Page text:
You know those posts you see about suicide prevention and how you can put it on your page so people can see it? I was one of those ones who see them, feel bad for those people and scroll on.
The thing is – that all changes drastically if it is someone you know. Or knew a long time ago. Or were somehow connected with. And then the meaning behind those posts changes dramatically – because now you see a real face. A life.
One day this last summer, I woke up and smacked my alarm a few times before finally picking my phone up. Those of you who know me know my eyes are terrible and I rarely have my glasses nearby because I mainly wear contacts. Well, as I checked my phone and – squinting one eye to try and see better – I did what most of us do in the morning and checked a few things. Then Facebook.
Sometimes I think we should have a rule – no checking out phones before we’ve had several cups of coffee, fresh contacts installed and are somewhat coherent. But, hey. Probably not going to change that anytime soon.
Anyway, that day the first post was one of those you don’t want to see – one with not good news. One of the girls from my Junior High small group (they’re now 28. 28! Gosh, I’m getting old!) had posted an “In memoriam” post with lots of pictures of one of her really good friends. And – I knew that friend. I knew that face. She was also one of the girls from that group.
The years I spent with the Junior High Ministry at Calvary Philly were some of my favorite ones. I had a blast hanging out with those kids. And I’ll always remember that first group I was with from their 6th to 8th grade years. I don’t remember everything about those girls, but I remember them.
Thanks to Facebook, we can keep in touch with people even when your lives follow different paths. And since I was connected to the one girl, I watched the other grow up. Of sorts.
Back to the post – even though I was squinting and still not awake, this jolted me. A young lady whom I remembered with one of the biggest smiles I’ve ever seen, and infectious laugh and dancing eyes. Knowing that life light was gone out cut me pretty bad.
Then I found out what happened – she had committed suicide. Even seeing those words still makes me still. This is a person who was raising a kid, moved to another state, found work and seemed to be doing well. (But I’m sure there was much more to it than the snippets I saw). She had been dealing with some rough things in her life and it must have been pretty difficult.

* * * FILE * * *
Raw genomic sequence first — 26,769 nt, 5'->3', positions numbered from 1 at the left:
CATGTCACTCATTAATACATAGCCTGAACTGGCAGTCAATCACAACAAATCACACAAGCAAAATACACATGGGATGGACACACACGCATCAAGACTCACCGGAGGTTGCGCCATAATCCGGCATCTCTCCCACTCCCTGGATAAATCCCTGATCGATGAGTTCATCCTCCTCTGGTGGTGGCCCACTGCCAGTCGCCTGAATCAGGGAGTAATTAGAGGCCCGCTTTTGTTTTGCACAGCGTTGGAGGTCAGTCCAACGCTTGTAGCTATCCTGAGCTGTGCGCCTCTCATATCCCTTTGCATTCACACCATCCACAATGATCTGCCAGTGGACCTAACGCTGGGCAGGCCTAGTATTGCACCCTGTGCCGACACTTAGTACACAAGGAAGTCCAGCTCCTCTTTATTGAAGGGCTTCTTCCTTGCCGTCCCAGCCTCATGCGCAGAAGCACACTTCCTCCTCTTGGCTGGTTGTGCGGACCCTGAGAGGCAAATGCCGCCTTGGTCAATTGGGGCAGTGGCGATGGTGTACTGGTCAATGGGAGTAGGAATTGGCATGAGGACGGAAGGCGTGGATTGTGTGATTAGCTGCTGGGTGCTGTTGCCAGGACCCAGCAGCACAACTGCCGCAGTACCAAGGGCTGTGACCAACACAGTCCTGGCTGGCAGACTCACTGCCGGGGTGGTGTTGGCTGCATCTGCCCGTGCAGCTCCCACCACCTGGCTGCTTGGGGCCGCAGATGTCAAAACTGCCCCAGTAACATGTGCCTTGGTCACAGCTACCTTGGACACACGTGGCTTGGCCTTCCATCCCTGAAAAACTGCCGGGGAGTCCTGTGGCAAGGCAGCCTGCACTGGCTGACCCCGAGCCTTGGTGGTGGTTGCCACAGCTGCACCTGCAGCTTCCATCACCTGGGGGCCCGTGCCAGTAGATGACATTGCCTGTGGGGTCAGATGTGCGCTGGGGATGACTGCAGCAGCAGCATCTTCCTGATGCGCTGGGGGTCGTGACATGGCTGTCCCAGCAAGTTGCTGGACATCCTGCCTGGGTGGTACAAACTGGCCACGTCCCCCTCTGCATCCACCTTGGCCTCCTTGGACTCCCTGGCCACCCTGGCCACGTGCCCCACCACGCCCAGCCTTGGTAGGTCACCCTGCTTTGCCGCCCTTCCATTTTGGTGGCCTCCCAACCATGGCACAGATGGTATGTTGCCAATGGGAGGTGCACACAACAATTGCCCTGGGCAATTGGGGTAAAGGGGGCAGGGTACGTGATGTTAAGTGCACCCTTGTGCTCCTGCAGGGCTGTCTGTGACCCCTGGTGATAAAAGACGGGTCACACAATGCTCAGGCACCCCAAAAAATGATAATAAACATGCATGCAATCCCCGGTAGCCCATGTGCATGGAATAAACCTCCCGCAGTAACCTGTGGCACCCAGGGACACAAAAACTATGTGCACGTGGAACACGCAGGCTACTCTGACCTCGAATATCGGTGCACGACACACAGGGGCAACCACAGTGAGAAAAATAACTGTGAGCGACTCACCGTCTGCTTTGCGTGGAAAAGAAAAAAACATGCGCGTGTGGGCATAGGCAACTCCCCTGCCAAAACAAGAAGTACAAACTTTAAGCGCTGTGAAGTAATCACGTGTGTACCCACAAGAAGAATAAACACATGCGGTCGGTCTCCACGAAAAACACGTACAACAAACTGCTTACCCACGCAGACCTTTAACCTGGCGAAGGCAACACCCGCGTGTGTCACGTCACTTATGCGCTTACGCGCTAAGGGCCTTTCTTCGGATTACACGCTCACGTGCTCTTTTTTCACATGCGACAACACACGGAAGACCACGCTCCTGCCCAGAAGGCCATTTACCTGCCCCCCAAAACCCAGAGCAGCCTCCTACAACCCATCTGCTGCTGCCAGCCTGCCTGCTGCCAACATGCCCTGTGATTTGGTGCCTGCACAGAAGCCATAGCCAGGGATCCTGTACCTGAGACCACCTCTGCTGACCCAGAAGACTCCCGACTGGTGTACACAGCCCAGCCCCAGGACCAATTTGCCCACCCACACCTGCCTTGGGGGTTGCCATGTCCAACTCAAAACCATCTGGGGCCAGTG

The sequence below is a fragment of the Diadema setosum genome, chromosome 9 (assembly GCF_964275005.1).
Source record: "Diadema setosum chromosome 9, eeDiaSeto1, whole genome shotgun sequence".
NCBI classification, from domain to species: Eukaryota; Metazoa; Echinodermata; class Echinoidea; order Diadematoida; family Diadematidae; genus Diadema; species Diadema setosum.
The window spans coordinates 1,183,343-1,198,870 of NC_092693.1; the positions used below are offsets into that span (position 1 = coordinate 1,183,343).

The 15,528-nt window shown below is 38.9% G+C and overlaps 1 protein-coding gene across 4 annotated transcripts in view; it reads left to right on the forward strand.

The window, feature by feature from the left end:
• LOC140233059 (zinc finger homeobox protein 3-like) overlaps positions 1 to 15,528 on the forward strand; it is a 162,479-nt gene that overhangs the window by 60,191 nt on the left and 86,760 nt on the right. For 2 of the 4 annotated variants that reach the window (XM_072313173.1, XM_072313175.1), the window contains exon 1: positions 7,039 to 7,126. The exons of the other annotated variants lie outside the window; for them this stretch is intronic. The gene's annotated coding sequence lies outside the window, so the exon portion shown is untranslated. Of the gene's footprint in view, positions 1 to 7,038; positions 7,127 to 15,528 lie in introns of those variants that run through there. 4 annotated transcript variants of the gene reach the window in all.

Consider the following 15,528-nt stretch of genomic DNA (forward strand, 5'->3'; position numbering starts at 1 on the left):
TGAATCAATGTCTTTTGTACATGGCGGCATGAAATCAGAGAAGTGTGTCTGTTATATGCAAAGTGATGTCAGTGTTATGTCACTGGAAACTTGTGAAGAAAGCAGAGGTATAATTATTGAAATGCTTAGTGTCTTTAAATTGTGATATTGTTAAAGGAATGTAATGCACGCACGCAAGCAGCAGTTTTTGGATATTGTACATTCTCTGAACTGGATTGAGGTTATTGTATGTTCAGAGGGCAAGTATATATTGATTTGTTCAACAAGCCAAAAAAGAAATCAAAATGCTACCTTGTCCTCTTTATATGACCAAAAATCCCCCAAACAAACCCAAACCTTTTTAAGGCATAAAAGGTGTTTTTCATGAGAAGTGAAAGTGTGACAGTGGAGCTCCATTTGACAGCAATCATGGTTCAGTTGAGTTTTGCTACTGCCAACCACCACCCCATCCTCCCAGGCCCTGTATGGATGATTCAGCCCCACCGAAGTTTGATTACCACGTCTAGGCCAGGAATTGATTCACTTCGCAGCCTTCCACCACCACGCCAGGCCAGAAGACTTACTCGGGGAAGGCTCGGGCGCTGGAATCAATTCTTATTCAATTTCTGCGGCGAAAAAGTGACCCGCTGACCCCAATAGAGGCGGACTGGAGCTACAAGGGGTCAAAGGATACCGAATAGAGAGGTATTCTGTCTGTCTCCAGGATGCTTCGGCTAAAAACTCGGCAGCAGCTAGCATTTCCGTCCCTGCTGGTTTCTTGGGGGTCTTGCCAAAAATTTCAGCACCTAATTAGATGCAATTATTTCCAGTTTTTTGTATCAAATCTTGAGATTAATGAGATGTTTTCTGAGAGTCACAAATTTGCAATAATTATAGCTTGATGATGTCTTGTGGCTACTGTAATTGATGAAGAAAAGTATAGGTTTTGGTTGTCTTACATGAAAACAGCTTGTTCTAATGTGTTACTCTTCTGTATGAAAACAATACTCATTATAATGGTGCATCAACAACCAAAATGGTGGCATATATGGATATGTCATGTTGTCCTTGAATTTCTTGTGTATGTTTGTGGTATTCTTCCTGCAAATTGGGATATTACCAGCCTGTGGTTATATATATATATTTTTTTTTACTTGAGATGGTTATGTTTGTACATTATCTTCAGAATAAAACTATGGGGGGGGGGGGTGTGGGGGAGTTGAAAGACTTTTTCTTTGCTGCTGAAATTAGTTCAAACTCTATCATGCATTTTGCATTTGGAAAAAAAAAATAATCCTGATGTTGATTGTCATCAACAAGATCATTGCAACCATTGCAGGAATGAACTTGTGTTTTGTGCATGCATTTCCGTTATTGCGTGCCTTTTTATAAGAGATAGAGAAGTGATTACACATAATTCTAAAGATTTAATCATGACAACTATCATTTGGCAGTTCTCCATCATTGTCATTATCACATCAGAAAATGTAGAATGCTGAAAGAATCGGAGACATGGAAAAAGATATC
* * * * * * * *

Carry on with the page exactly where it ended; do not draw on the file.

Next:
It made me remember that we don’t know what everyone is going through – and what they show outwardly is not often the whole story. There have been times when I’ve never wanted to show up to anything and did and was so on. Because I figured if I was overly outgoing, no one would ask any real questions. But that was just a mood – sometimes it’s a life.
That whole day I was distracted. Off. Heartbroken. For her – for her friend. For her kid and her parents. I didn’t really even know what to feel or how I felt.
All in all, it made me think of how we have the opportunity to influence others. To love others. We taught those girls over 15 years ago – heck, I’m grateful they even remember some of us. Who knows what type of influence we had? What influences came after us? What twists and turns their lives made?
The challenge here is to think about those close to you – and not so close to you. Those struggling and those you have no idea are struggling. All of them need to know they have someone around them to talk to. To call when there’s an issue. To love them and pray for them.
Here’s hoping they know they are so loved. That there are people somewhere in their lives who love and care for them. Who can show them their lives matter. And that they are so loved.